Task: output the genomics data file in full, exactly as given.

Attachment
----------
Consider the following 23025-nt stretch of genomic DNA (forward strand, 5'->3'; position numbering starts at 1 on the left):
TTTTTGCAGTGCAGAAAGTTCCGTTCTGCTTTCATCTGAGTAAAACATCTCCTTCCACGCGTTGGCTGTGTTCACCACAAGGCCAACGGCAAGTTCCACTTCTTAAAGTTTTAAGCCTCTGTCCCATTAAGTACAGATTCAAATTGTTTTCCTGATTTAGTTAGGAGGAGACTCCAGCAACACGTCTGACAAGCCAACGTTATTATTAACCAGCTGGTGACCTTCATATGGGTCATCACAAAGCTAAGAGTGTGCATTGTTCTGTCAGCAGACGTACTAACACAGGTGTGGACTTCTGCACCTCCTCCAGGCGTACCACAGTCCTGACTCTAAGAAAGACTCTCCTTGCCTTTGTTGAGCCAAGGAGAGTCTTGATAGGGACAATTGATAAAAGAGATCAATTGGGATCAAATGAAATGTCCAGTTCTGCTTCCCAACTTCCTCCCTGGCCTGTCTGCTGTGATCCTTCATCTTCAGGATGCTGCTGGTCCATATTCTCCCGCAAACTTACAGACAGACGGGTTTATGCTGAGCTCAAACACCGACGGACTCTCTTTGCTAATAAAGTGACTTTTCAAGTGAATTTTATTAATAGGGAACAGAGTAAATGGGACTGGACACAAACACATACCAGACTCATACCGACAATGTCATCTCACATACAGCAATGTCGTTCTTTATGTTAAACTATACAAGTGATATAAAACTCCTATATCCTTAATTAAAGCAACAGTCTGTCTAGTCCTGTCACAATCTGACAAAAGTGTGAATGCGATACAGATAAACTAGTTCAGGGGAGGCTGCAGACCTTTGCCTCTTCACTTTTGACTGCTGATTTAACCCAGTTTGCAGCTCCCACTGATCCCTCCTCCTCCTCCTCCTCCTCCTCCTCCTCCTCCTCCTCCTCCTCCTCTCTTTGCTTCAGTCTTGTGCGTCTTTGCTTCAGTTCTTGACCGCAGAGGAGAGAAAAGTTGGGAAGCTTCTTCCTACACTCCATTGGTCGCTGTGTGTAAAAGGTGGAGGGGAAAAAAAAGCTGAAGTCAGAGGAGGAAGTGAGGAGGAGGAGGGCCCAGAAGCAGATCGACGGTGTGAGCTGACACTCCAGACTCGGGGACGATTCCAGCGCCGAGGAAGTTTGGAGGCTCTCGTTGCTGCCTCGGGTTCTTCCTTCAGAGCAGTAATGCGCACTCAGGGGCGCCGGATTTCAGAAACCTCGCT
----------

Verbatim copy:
Consider the following 23025-nt stretch of genomic DNA (forward strand, 5'->3'; position numbering starts at 1 on the left):
TTTTTGCAGTGCAGAAAGTTCCGTTCTGCTTTCATCTGAGTAAAACATCTCCTTCCACGCGTTGGCTGTGTTCACCACAAGGCCAACGGCAAGTTCCACTTCTTAAAGTTTTAAGCCTCTGTCCCATTAAGTACAGATTCAAATTGTTTTCCTGATTTAGTTAGGAGGAGACTCCAGCAACACGTCTGACAAGCCAACGTTATTATTAACCAGCTGGTGACCTTCATATGGGTCATCACAAAGCTAAGAGTGTGCATTGTTCTGTCAGCAGACGTACTAACACAGGTGTGGACTTCTGCACCTCCTCCAGGCGTACCACAGTCCTGACTCTAAGAAAGACTCTCCTTGCCTTTGTTGAGCCAAGGAGAGTCTTGATAGGGACAATTGATAAAAGAGATCAATTGGGATCAAATGAAATGTCCAGTTCTGCTTCCCAACTTCCTCCCTGGCCTGTCTGCTGTGATCCTTCATCTTCAGGATGCTGCTGGTCCATATTCTCCCGCAAACTTACAGACAGACGGGTTTATGCTGAGCTCAAACACCGACGGACTCTCTTTGCTAATAAAGTGACTTTTCAAGTGAATTTTATTAATAGGGAACAGAGTAAATGGGACTGGACACAAACACATACCAGACTCATACCGACAATGTCATCTCACATACAGCAATGTCGTTCTTTATGTTAAACTATACAAGTGATATAAAACTCCTATATCCTTAATTAAAGCAACAGTCTGTCTAGTCCTGTCACAATCTGACAAAAGTGTGAATGCGATACAGATAAACTAGTTCAGGGGAGGCTGCAGACCTTTGCCTCTTCACTTTTGACTGCTGATTTAACCCAGTTTGCAGCTCCCACTGATCCCTCCTCCTCCTCCTCCTCCTCCTCCTCCTCCTCCTCCTCCTCCTCCTCTCTTTGCTTCAGTCTTGTGCGTCTTTGCTTCAGTTCTTGACCGCAGAGGAGAGAAAAGTTGGGAAGCTTCTTCCTACACTCCATTGGTCGCTGTGTGTAAAAGGTGGAGGGGAAAAAAAAGCTGAAGTCAGAGGAGGAAGTGAGGAGGAGGAGGGCCCAGAAGCAGATCGACGGTGTGAGCTGACACTCCAGACTCGGGGACGATTCCAGCGCCGAGGAAGTTTGGAGGCTCTCGTTGCTGCCTCGGGTTCTTCCTTCAGAGCAGTAATGCGCACTCAGGGGCGCCGGATTTCAGAAACCTCGCT